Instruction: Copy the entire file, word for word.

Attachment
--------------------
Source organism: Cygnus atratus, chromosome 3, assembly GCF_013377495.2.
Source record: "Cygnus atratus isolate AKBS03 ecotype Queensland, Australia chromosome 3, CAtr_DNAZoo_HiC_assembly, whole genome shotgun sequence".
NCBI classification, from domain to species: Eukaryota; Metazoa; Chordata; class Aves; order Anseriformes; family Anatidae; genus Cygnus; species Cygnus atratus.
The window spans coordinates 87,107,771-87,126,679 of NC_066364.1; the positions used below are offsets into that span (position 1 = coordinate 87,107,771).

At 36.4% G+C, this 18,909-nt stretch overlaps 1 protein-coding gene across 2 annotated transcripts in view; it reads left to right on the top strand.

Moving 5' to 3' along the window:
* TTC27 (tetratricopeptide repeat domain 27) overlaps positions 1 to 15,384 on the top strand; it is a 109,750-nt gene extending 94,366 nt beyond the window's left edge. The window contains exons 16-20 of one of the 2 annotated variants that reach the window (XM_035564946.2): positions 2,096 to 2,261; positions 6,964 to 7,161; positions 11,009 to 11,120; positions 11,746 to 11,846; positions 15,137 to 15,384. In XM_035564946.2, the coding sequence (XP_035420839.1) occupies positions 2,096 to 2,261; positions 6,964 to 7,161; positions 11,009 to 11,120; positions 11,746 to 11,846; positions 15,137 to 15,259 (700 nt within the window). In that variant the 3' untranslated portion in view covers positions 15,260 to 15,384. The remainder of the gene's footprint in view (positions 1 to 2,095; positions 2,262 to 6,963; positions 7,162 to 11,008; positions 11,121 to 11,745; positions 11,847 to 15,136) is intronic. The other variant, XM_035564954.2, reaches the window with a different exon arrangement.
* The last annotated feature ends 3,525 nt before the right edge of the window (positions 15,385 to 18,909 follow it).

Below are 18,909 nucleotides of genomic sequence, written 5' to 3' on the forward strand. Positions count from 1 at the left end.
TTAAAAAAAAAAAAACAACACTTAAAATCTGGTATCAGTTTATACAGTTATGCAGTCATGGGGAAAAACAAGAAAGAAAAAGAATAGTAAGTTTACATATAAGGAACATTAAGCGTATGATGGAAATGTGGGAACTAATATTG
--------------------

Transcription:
Source organism: Cygnus atratus, chromosome 3, assembly GCF_013377495.2.
Source record: "Cygnus atratus isolate AKBS03 ecotype Queensland, Australia chromosome 3, CAtr_DNAZoo_HiC_assembly, whole genome shotgun sequence".
NCBI classification, from domain to species: Eukaryota; Metazoa; Chordata; class Aves; order Anseriformes; family Anatidae; genus Cygnus; species Cygnus atratus.
The window spans coordinates 87,107,771-87,126,679 of NC_066364.1; the positions used below are offsets into that span (position 1 = coordinate 87,107,771).

At 36.4% G+C, this 18,909-nt stretch overlaps 1 protein-coding gene across 2 annotated transcripts in view; it reads left to right on the top strand.

Moving 5' to 3' along the window:
* TTC27 (tetratricopeptide repeat domain 27) overlaps positions 1 to 15,384 on the top strand; it is a 109,750-nt gene extending 94,366 nt beyond the window's left edge. The window contains exons 16-20 of one of the 2 annotated variants that reach the window (XM_035564946.2): positions 2,096 to 2,261; positions 6,964 to 7,161; positions 11,009 to 11,120; positions 11,746 to 11,846; positions 15,137 to 15,384. In XM_035564946.2, the coding sequence (XP_035420839.1) occupies positions 2,096 to 2,261; positions 6,964 to 7,161; positions 11,009 to 11,120; positions 11,746 to 11,846; positions 15,137 to 15,259 (700 nt within the window). In that variant the 3' untranslated portion in view covers positions 15,260 to 15,384. The remainder of the gene's footprint in view (positions 1 to 2,095; positions 2,262 to 6,963; positions 7,162 to 11,008; positions 11,121 to 11,745; positions 11,847 to 15,136) is intronic. The other variant, XM_035564954.2, reaches the window with a different exon arrangement.
* The last annotated feature ends 3,525 nt before the right edge of the window (positions 15,385 to 18,909 follow it).

Below are 18,909 nucleotides of genomic sequence, written 5' to 3' on the forward strand. Positions count from 1 at the left end.
TTAAAAAAAAAAAAACAACACTTAAAATCTGGTATCAGTTTATACAGTTATGCAGTCATGGGGAAAAACAAGAAAGAAAAAGAATAGTAAGTTTACATATAAGGAACATTAAGCGTATGATGGAAATGTGGGAACTAATATTG